The advantage of the gentleman's war over an all out mêlée was twofold. First, you had a deeper respect for your opponent which encouraged you to bestow only the finest weapons. Secondly, you had less of a chance of losing your two front teeth, which is what happened to someone my senior year and promptly ended the fighting tradition for good.

The newfound dialogue between Mormons and Evangelicals has left the mêlée in favor of the gentleman's war. While it can get messy and sticky at times, the general tenor of the battle is wholly improved and marks a significant thaw in their relations.

Of course this is at the academic level. But the breach in the wall is large enough where a dialogue can begin in the grassroots. Is there discomfort among Evangelicals about Mormons? Yes. Is it insurmountable? No. After all, as someone noted, if common religious bonds were the only yardstick, conservative evangelicals would have to choose Jimmy Carter over Ronald Reagan. Mitt Romney's religion and faith should not be a stumbling block for evangelicals looking for leadership in this country. In short, let the dialogue begin.

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3 Comments:


Good Article.
I blog around some very liberal sites to get a feel for the cases against Mitt Romney but I have to say when you have a record like Mitt's, it tough to find dirt.

They will eventually try to attack his religion.

Articles like this one show though Mitt could run with the good name of the church, he won't. The church speaks for itself and Mitt's record of fiscal responsibility tied in with his guts to do the right thing will take him the distance.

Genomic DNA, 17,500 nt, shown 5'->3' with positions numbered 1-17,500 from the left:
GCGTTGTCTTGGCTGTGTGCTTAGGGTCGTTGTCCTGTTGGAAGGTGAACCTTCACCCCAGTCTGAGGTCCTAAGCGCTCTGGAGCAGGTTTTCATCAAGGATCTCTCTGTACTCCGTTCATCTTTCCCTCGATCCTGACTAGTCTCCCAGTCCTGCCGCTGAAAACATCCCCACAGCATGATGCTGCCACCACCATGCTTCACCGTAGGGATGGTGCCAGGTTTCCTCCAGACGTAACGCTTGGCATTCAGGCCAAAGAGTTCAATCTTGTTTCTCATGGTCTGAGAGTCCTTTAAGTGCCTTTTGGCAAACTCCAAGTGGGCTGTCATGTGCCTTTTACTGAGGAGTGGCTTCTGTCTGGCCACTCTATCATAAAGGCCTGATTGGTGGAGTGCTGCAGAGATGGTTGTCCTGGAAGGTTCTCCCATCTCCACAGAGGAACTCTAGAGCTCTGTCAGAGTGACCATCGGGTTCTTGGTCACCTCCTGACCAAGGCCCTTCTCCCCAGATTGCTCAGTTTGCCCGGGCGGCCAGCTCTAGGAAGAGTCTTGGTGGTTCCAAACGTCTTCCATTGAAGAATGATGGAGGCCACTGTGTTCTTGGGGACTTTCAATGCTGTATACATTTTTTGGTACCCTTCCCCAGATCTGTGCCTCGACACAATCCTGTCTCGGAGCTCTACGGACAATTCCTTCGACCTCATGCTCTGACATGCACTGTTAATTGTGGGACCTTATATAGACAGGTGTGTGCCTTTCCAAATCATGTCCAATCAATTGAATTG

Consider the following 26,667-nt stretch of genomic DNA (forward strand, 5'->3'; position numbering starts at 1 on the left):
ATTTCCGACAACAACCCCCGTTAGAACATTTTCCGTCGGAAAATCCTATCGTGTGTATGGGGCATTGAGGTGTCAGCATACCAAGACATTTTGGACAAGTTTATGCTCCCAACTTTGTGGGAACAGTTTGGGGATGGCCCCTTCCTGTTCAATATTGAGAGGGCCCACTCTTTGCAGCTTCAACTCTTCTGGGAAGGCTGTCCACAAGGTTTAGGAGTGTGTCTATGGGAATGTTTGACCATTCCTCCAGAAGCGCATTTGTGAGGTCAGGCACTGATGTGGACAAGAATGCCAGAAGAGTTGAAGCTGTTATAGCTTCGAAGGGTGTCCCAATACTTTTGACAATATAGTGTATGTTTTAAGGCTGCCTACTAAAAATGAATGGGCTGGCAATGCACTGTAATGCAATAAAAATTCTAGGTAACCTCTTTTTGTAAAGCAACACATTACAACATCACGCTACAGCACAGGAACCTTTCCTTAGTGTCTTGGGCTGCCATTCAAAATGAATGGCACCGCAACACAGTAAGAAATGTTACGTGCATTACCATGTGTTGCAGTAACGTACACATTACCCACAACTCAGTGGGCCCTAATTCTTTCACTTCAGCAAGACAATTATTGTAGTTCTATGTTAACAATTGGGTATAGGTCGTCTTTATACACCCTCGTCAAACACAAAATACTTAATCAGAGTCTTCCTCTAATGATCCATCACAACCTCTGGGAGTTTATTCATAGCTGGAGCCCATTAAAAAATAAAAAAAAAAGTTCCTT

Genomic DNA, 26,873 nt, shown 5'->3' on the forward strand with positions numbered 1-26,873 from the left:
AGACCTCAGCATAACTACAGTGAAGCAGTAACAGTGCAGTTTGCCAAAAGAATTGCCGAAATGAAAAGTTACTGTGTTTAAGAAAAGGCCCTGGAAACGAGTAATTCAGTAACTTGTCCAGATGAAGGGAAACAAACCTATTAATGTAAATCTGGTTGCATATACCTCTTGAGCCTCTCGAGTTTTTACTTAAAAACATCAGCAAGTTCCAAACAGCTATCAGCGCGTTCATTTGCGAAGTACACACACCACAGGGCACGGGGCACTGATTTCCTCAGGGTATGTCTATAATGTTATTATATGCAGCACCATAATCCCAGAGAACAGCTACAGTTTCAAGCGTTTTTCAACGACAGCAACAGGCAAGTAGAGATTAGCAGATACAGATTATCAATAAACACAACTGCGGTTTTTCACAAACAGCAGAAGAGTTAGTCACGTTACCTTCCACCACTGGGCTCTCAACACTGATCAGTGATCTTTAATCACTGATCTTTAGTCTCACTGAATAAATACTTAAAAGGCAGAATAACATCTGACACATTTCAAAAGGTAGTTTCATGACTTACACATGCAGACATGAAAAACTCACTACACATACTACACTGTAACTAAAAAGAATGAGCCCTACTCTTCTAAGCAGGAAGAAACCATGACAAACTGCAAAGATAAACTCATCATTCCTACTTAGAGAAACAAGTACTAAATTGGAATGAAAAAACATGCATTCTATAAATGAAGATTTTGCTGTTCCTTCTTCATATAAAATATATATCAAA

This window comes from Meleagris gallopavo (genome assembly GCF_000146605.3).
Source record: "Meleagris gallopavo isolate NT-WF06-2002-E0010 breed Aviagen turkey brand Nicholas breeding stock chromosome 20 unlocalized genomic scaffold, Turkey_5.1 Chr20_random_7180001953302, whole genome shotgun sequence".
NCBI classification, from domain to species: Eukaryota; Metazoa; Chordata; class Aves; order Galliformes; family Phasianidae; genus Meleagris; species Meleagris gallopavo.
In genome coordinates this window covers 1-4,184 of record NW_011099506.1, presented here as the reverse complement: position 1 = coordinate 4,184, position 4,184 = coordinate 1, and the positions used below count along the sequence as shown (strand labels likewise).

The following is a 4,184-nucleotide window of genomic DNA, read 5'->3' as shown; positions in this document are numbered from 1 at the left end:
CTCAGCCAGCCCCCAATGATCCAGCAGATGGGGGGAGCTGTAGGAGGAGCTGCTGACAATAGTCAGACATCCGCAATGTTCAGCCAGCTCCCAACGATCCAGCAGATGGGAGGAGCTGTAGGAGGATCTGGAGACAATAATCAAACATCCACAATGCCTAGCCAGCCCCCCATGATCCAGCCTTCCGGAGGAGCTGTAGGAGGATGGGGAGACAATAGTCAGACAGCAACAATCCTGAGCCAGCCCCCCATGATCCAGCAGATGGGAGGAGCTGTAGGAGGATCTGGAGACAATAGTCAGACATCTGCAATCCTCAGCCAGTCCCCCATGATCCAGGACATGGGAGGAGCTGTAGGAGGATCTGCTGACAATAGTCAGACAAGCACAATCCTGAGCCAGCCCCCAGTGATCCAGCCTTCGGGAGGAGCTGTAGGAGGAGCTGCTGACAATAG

Excellent blog, Jason. Thank you for posting it. As a Mormon, it does get tiring to hear the same lies told over and over again. I appreciate you taking the time to write this. :)

Havs



Here is a notable article by democrat Orson Scott Card, entitled, "Hey, Who are you calling a cult?":
http://www.beliefnet.com/story/49/story_4906_1.html

Hey, Who Are You Calling a Cult?
The LDS Church is less of a cult than many of the religions that accuse it of being one.

He wrote to me in all innocence, a reader from a Catholic country where Mormon missionaries had only recently begun to gather congregations of believers.

"I asked my priest," he said, "and he told me that Mormons are a cult."

Setting aside the obvious riposte ("What did you think your priest would tell you, that Mormonism was true Christianity as restored by God to living prophets?"), I think it's worth considering just what we mean by "cult" and seeing whether it applies to the Mormon Church.

Cult as Bad Word

Anti-Mormons use "cult" the way gay activists use "homophobe"--as an ad hominem epithet hurled to try to silence any persuasive opponent whose ideas can't be countered on their merits.

When used this way, "cult" just means "religion I want you to fear so much you won't listen to them." Or even, "religion I want you to hate so much that you will remove it from the list of churches that deserve constitutional protection."

But just as "homophobe" has a core meaning (someone with a pathological fear of homosexuality to the degree that it interferes with his life), so also with "cult." The only reason it works as name-calling is because there really are religious groups that do--and should--scare us.